He was the absolute cutest, friendliest, most docile dog I've ever had. A true ambassador for the breed. It is utterly heartbreaking to think that a chance intervention saved him from being just one more puppy euthanized before he ever had a chance to discover how much he loved the taste of pizza, how good he was at singing along to the harmonica, how his terrier bloodline made him an expert mouse-catcher. It's astonishing to think that such a perfect dog could sit in that shelter for two weeks without anyone wanting to take him home. The thought of thousands, or millions, more like him who weren't and won't be so lucky is unbearable. My mind just blanks out trying to contemplate it. Whenever I win the lottery that I don't play, that's what I'll do with my money — give as many of them a chance to live out long, happy lives as possible. 

Tuesday, July 22, 2014

You'd Go Out — Bang! — Just Like a Candle!

William Boyd:

I want to start with a luminously beautiful – and luminously profound – quotation from Vladimir Nabokov’s autobiography Speak, Memory. He writes: “The cradle rocks above an abyss, and common sense tells us that our existence is but a brief crack of light between two eternities of darkness.”

“Common sense”. I believe that the knowledge of this state of affairs is the fundamental truth about our human nature: the fact that our lives simply amount to our individual occupation of this “brief crack of light” between two eternities of darkness shapes everything that makes us human and is responsible for everything good – and everything bad – about us.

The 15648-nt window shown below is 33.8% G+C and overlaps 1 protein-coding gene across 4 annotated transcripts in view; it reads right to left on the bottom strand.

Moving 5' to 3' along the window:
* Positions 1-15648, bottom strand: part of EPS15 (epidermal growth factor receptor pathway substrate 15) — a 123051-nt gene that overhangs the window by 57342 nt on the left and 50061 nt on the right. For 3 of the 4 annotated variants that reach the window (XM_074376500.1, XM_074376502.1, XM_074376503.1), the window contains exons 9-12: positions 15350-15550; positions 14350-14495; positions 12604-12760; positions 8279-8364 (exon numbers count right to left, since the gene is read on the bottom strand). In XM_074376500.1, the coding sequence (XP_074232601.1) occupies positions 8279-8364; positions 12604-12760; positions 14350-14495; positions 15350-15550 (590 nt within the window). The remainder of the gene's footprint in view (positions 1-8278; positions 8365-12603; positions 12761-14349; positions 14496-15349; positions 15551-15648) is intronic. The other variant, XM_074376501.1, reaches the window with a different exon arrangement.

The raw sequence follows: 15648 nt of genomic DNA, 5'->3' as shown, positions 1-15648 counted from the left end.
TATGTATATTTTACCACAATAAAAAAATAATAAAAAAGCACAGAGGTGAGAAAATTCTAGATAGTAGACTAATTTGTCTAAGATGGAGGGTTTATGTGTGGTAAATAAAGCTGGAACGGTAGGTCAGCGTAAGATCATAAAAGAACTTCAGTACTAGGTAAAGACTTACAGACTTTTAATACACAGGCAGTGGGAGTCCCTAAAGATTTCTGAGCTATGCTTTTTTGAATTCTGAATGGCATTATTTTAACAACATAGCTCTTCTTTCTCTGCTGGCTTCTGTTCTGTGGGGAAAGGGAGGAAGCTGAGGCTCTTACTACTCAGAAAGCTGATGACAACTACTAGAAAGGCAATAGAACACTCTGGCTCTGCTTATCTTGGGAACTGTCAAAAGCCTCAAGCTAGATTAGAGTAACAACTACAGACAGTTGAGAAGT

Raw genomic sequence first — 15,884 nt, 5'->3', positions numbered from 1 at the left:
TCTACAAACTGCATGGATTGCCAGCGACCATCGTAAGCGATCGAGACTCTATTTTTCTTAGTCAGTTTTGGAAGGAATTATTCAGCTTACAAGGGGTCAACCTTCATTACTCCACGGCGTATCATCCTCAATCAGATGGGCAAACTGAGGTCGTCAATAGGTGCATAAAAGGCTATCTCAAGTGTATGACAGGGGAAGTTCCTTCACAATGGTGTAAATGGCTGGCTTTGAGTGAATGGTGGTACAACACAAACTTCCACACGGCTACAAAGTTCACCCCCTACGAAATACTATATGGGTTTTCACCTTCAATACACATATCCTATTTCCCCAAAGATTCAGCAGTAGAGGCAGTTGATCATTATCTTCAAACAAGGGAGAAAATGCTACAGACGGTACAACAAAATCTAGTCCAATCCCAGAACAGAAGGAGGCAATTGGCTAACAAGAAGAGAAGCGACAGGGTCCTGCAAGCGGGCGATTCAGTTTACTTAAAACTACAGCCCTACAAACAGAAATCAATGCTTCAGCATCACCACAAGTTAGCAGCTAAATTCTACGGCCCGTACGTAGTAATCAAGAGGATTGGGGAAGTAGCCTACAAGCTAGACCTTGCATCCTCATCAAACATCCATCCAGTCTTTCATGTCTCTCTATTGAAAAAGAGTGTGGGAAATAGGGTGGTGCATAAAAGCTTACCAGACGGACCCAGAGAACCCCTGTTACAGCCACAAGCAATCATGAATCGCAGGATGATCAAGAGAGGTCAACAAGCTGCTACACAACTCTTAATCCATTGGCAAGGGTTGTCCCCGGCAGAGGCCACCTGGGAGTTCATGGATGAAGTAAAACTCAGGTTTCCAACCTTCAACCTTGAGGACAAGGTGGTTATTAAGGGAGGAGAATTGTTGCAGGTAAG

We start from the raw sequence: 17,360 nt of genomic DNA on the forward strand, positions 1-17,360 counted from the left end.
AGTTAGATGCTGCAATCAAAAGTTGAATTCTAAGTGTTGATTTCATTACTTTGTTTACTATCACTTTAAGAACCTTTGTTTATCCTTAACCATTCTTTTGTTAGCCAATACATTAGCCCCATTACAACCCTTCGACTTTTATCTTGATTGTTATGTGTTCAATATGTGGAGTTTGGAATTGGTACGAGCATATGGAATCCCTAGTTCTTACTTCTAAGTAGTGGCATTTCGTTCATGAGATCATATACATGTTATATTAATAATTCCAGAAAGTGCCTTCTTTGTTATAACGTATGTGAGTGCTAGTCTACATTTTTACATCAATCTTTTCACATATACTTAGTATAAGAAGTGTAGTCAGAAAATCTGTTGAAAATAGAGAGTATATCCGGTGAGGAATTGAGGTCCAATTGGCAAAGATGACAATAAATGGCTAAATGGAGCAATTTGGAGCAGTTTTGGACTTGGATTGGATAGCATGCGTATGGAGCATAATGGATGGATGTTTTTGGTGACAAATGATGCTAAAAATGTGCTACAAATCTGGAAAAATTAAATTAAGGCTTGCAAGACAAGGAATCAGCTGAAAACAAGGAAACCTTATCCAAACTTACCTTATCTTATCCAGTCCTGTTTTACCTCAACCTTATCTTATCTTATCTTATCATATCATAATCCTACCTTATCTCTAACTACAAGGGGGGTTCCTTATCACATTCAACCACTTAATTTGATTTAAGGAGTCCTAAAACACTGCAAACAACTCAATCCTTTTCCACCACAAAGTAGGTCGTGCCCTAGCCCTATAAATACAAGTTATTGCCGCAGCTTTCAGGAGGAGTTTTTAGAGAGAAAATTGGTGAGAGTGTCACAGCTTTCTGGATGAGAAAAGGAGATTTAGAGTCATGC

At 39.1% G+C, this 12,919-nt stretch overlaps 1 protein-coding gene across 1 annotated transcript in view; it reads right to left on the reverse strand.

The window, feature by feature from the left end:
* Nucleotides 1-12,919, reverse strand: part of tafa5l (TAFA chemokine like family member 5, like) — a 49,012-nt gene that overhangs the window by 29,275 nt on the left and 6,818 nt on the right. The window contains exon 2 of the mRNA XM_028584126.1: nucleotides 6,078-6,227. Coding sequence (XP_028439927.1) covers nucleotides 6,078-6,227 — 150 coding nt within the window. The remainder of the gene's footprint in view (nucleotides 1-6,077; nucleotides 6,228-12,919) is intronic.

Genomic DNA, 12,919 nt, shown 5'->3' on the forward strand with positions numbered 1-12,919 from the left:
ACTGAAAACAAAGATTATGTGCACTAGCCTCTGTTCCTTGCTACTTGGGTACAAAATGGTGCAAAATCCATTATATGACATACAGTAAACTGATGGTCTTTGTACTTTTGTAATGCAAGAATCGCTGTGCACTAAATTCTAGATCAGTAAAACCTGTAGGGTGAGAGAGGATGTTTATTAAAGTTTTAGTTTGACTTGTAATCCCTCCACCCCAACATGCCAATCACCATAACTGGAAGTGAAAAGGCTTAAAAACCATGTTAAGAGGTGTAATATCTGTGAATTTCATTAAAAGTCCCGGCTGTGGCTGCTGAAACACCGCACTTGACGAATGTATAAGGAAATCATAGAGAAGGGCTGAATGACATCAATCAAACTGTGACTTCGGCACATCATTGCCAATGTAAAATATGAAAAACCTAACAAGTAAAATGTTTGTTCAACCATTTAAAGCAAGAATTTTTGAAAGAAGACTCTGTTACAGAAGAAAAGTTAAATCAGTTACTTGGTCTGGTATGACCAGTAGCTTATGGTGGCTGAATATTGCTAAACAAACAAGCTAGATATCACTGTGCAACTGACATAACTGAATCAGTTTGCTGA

I want to start with an acerbic suggestion that all this melodrama about eternal darkness is just so much overwrought adolescent angst. Where is this darkness, except in the gothic imagination of one still living? When one dies, who is there to be conscious of the experience of being dead? As wise old Epicurus said, when we exist, death is not, and when death exists, we are not. Non fui, fui, non sum, non curo. The animals whom you pity for their lack of awareness already know this. If you do your funeral arrangements right, your corpse will be just another feast for the other participants in the neverending circle of life — how narcissistic is it to think that your consciousness is the electricity that keeps the party going?

Monday, July 21, 2014

Close Your Eyes, Tell Me Sweet Little Lies

"You missed one, here." With my pen, I indicated the box still awaiting his signature.

"Ahh, sheesh," he said, with a sheepish shake of his head. "I'm still not all the way awake today!"

It was 3:30 in the afternoon.

"'s okay. No need to save face. You're as awake as you'll ever be. You just made a simple mistake. An oversight that happens to everyone. It's not a weakness or a disadvantage. Hell, if you think about it, the awkward excuse actually makes you look sillier than a momentary lapse of attention! Isn't it funny how complicated we make social interactions just to avoid being seen too clearly? What are we really afraid of? But it's all good. Everything's all right. Smile and enjoy this beautiful day."